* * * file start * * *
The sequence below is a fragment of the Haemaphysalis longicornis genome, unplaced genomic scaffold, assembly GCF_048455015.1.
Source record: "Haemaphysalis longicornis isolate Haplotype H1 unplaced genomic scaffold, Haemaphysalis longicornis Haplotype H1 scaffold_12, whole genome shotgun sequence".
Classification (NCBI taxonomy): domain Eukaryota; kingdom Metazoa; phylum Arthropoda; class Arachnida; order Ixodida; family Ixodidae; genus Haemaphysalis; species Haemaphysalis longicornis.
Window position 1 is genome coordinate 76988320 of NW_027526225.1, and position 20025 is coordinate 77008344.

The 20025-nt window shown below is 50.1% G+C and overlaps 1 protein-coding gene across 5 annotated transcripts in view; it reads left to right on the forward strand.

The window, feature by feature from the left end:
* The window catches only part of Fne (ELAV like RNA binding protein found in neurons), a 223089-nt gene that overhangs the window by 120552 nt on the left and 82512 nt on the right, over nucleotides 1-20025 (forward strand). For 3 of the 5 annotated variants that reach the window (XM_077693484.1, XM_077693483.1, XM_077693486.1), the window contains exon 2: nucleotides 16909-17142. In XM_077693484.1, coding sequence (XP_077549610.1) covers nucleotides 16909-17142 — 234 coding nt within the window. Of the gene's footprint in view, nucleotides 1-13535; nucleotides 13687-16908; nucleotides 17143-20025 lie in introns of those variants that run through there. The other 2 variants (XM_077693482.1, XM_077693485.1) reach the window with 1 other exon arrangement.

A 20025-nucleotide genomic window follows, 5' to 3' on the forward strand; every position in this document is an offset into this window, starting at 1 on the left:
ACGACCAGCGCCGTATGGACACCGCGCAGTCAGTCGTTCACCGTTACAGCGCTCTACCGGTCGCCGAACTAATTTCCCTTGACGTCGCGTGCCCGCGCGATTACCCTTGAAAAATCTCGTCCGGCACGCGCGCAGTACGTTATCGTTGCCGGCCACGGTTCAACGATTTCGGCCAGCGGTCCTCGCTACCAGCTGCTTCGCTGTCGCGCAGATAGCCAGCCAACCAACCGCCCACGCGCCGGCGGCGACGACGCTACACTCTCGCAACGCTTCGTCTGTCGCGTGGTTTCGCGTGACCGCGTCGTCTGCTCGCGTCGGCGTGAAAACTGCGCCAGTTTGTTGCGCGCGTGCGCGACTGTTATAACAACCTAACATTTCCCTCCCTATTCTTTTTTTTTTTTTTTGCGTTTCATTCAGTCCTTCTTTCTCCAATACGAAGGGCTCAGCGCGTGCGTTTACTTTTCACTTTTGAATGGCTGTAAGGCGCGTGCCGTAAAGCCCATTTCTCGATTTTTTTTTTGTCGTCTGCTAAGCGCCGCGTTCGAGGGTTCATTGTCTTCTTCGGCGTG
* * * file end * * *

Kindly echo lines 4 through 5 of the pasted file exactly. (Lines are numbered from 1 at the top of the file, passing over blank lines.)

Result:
Window position 1 is genome coordinate 76988320 of NW_027526225.1, and position 20025 is coordinate 77008344.

The 20025-nt window shown below is 50.1% G+C and overlaps 1 protein-coding gene across 5 annotated transcripts in view; it reads left to right on the forward strand.